I was having these thoughts as I watered my flowers but I decided to take a few photos. When I opened the images on my computer, I realized how disparate the lack I feel is to the garden I have.
These images brought me joy.
Maybe this is my lesson: If I zoom out and focus on what’s not there yet, I miss all of this joy. If I zoom in, I swoon through the colors, shapes, light, and insects. My gratitude and celebration for this wonder is good for me (especially for those around me) and I’m sure they will hasten the wonders to come in my life. Sometimes this (taking a photo and stepping away) is what it takes for me to return and be truly present. Enjoy.
© Copyright Pennie Nichols. All Rights Reserved. 2017
Have you ever gone into the woods or walked through the weeds with friends?
I arranged for a weekend at my home in the hollow with three of my friends. My “country house” sits next to a water hollow, down the hill and through a meadow from my parents’ home. The weather apps told us to expect a combination of thunderstorms and sunshine. The weekend didn’t go off without a hitch or two, but it was lovely. Lovelier even than meadows, water hollows, thunderstorms, and sunshine.
Walking through weeds with friends
I arranged for this weekend not only because we were overdue for some fun girlfriend time but also because I thought these friends really needed it. They’ve had losses, health scares, work upheavals, and challenges I hope I never have to navigate. Meadows, water hollows, thunderstorms, and sunshine. I thought the weekend was for them, but as I packed to leave and return home, I realized, I was the one who needed it.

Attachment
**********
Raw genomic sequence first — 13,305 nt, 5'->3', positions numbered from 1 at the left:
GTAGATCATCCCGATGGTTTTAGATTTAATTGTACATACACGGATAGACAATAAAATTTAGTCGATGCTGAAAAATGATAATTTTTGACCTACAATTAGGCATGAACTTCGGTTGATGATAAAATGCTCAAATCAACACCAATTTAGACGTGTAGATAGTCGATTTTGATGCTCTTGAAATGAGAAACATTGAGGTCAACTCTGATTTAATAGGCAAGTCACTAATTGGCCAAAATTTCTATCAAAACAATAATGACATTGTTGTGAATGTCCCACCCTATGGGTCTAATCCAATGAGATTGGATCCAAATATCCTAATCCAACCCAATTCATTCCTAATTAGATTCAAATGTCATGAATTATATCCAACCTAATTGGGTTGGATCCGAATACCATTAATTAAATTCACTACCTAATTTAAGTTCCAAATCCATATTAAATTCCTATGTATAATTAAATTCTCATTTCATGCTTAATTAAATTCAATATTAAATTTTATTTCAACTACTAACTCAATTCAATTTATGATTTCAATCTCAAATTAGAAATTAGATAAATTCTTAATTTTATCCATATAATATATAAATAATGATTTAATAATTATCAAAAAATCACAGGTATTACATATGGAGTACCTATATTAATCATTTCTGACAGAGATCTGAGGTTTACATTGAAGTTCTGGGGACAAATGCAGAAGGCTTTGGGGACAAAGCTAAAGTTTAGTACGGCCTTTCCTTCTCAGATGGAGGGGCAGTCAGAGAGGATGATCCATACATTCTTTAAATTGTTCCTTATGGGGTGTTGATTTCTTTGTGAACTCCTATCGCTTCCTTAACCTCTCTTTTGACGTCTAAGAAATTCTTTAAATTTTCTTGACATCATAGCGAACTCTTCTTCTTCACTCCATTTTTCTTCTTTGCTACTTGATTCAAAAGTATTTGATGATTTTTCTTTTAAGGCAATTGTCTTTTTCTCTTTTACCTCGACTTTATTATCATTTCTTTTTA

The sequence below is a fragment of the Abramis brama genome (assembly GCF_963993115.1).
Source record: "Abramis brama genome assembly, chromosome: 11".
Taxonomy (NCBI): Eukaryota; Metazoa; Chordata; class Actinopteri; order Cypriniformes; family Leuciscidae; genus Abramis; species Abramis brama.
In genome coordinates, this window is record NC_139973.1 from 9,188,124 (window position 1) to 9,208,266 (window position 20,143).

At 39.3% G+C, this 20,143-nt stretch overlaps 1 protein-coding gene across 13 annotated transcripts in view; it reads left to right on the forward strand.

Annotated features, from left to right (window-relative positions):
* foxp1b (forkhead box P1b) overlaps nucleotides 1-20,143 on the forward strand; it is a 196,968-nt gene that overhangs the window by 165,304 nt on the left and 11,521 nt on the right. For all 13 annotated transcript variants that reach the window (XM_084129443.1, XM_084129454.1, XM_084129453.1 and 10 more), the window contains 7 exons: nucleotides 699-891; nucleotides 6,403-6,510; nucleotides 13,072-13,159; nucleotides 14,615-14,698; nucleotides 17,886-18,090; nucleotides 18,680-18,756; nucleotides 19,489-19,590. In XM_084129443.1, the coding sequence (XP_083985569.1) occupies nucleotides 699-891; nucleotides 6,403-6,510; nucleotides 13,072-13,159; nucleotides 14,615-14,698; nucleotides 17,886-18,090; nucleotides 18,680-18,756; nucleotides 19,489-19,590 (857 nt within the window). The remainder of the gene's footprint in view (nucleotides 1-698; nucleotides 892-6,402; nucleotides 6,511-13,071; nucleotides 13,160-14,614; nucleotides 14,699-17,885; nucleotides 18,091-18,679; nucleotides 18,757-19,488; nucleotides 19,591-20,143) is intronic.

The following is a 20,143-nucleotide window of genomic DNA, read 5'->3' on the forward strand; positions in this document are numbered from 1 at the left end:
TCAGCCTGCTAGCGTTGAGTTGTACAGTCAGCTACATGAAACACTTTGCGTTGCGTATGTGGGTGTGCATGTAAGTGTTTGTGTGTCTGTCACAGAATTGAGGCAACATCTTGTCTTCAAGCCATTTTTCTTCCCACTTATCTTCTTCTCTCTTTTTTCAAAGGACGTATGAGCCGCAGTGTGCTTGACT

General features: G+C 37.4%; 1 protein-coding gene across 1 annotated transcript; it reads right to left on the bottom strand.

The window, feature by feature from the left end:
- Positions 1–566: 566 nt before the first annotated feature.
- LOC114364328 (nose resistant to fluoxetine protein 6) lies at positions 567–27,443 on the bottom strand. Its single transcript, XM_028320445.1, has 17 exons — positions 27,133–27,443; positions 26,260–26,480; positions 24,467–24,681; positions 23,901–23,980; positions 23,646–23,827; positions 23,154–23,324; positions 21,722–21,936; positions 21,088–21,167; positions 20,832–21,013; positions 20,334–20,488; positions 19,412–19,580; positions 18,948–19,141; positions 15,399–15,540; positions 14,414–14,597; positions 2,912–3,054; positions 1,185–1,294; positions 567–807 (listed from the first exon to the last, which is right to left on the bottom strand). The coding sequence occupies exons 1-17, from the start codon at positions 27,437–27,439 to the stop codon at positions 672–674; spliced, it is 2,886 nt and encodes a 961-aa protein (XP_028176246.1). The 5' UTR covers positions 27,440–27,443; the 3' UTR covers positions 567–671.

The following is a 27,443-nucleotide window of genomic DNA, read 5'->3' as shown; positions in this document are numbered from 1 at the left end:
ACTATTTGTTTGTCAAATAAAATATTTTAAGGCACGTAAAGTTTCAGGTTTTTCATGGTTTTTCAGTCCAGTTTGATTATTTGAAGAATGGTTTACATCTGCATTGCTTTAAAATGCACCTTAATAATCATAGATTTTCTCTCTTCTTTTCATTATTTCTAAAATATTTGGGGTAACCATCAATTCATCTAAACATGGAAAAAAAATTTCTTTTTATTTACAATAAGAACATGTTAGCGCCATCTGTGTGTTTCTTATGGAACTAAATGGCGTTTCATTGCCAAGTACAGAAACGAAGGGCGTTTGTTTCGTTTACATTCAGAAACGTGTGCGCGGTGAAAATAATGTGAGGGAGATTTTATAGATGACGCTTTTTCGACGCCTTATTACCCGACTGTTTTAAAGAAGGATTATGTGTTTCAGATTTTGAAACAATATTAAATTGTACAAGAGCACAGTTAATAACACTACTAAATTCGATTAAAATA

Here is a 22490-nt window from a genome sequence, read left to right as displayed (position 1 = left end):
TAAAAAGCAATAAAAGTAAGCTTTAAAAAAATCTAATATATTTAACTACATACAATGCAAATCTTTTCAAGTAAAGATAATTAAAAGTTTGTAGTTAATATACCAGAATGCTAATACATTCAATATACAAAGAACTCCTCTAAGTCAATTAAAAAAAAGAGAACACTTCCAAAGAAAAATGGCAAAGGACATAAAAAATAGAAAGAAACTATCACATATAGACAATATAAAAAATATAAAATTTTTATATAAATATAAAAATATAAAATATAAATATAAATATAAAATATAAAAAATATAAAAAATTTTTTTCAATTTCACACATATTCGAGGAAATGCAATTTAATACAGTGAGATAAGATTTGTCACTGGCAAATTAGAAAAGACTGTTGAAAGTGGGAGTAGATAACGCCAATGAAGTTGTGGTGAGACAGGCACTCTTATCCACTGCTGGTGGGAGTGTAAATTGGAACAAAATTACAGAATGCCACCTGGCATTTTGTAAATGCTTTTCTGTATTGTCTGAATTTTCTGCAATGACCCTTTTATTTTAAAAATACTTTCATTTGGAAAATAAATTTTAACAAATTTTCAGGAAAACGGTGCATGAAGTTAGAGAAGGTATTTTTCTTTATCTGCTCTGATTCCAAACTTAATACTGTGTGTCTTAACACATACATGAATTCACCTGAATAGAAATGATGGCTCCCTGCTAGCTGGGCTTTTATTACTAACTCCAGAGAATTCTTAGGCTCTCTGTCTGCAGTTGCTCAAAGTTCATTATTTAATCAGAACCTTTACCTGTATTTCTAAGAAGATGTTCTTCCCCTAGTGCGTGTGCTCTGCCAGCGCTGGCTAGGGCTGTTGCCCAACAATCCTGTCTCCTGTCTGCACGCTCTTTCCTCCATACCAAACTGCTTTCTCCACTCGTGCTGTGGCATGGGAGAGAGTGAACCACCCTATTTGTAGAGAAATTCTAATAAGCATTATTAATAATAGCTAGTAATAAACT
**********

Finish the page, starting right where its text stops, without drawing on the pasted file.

We’re knee deep with each other in thorny weeds, simple treasures, corny (sometime crass) jokes, coloring books, tears, Spanish ham, salads, cheese, wine, and whiskey. But the fun isn’t the important thing. The important thing is the net we create for each other. That friendly net is possibly one of the greatest gifts of middle-aged friendships. As parental walls crumble and safety nets of family collapse, that net of friendship is there to catch us when we fall, embrace us when we feel loss, and lift us when we sink down.
I didn’t take photos of the best moments of this past weekend. The photos I took don’t hold a candle to that phone call to the friend who wasn’t there yet, the meals with my parents, playing with colors, spinning wool, belly laughing. Most of the weekend was rainy, but we managed one nice walk, through the meadow, up the hill, in the weeds. These photos are from that friendly walk.
Friendship nets form when we let ourselves get knee deep in the weeds with each other. We’ll rarely catch the best of those moments on any kind of camera, because the magic of making the net is better.
© Copyright Pennie Nichols. All Rights Reserved. 2017
In spring of 1985, I was wrapping up my masters’ thesis on Federico García Lorca’s not-quite-finished play El público. Two moments between me and my thesis director struck me and have stuck with me to this day.